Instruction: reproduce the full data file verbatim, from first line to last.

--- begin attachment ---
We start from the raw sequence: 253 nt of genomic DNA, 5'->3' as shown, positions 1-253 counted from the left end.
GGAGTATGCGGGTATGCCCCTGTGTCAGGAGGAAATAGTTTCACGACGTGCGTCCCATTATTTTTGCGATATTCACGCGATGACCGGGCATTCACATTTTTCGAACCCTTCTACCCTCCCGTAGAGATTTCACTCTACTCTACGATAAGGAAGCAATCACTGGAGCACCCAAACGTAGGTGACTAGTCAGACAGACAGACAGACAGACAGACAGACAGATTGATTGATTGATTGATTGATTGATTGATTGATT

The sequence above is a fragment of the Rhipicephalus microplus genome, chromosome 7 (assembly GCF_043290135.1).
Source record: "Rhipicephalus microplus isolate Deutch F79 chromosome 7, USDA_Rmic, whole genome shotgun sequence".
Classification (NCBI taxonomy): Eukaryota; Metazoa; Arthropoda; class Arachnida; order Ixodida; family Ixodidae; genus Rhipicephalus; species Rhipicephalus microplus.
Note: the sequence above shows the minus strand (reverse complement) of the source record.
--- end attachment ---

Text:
We start from the raw sequence: 253 nt of genomic DNA, 5'->3' as shown, positions 1-253 counted from the left end.
GGAGTATGCGGGTATGCCCCTGTGTCAGGAGGAAATAGTTTCACGACGTGCGTCCCATTATTTTTGCGATATTCACGCGATGACCGGGCATTCACATTTTTCGAACCCTTCTACCCTCCCGTAGAGATTTCACTCTACTCTACGATAAGGAAGCAATCACTGGAGCACCCAAACGTAGGTGACTAGTCAGACAGACAGACAGACAGACAGACAGACAGATTGATTGATTGATTGATTGATTGATTGATTGATT

The sequence above is a fragment of the Rhipicephalus microplus genome, chromosome 7 (assembly GCF_043290135.1).
Source record: "Rhipicephalus microplus isolate Deutch F79 chromosome 7, USDA_Rmic, whole genome shotgun sequence".
Classification (NCBI taxonomy): Eukaryota; Metazoa; Arthropoda; class Arachnida; order Ixodida; family Ixodidae; genus Rhipicephalus; species Rhipicephalus microplus.
Note: the sequence above shows the minus strand (reverse complement) of the source record.